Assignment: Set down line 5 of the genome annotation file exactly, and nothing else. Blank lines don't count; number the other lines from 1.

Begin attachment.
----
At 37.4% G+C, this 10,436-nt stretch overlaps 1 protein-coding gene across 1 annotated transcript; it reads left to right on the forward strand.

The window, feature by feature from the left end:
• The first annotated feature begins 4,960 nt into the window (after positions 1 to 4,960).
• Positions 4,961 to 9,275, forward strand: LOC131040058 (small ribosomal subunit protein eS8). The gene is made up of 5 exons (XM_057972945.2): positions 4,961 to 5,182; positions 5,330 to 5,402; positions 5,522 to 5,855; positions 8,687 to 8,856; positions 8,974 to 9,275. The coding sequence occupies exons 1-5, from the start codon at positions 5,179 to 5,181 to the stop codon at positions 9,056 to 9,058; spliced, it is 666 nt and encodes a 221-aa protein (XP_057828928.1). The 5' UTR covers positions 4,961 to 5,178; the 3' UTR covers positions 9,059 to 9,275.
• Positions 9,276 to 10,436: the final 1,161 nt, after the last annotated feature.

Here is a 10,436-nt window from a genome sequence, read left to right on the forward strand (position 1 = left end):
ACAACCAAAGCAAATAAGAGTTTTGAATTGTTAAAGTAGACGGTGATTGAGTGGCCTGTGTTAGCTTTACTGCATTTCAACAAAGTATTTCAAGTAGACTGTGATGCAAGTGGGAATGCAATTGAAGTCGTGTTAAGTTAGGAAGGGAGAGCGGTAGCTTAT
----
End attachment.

• Positions 9,276 to 10,436: the final 1,161 nt, after the last annotated feature.